As We Now Think

Reflections, commentary and analysis from Consortium for Science, Policy and Outcomes at Arizona State University.

The real Ebola dilemma

By Heather M. Ross, HSD Student

vaccine with dollar signs

Should medical research be market driven?

President Obama’s Ebola ethics dilemma is merely a headline — a critical case that illustrates a much broader problem with medical research and particularly vaccine development in the United States and worldwide. One of the choices that we have made as a nation is to pursue a market economy in nearly all sectors. One of the realities of that choice is that the market does not support the underdog — the few who lack critical resources to react to threatening environmental changes. As a result, when we rely on a market-based system to drive medical research that may not be profitable in the short term or even medium term, that system is unlikely to respond to potential future threats — no matter how high the potential cost — if there is not a reasonable promise of economic return in the end. As many scholars have noted in the past, the system is designed to yield a flood of drugs to treat high cholesterol and erectile dysfunction, but barely a trickle of vaccines for rare but deadly viruses. This Ebola case is not altogether different from the case of research for a vaccine for AIDS, documented so nicely by Jon Cohen in his 2001 book Shots in the Dark: The Wayward Search for an AIDS Vaccine.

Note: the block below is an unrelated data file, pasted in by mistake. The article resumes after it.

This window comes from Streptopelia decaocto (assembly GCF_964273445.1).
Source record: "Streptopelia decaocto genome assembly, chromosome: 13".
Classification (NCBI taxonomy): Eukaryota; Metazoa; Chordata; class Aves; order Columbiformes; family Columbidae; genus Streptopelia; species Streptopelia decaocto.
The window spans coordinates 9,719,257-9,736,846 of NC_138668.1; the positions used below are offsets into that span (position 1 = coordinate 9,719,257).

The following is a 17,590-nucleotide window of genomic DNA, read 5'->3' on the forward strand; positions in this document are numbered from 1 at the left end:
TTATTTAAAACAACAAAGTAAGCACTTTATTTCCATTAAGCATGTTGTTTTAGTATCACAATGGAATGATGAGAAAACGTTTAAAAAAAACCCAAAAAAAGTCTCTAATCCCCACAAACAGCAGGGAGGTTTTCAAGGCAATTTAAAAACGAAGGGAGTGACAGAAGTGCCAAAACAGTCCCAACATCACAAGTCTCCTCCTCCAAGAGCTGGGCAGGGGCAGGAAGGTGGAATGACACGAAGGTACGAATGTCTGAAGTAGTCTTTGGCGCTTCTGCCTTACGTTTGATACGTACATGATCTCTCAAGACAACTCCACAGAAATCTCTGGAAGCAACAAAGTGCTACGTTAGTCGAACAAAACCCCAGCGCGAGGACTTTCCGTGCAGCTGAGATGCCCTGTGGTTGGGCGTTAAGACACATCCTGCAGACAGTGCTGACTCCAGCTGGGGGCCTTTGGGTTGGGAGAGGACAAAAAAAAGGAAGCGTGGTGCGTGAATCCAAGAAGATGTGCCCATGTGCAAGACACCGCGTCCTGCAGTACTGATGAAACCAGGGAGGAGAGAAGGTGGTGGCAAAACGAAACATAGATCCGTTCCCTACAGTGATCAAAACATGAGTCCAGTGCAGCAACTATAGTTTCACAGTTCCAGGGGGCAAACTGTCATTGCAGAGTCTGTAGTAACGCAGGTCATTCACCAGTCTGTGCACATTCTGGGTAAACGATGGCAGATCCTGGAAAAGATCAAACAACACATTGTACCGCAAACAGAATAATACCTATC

Read full post on The Hill

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One comment on “The real Ebola dilemma

  1. Gerry Attrickseeker
    August 28, 2014

    You provide a nice summary of the need to consider alternative models for drug discovery and development.

    For example–see: Pharmaceutical Innovation and Public Policy (ASIN: B00B79ULRK)(Kindle)

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This entry was posted on August 12, 2014 by in Health Policy, Philosophy and Perspective.
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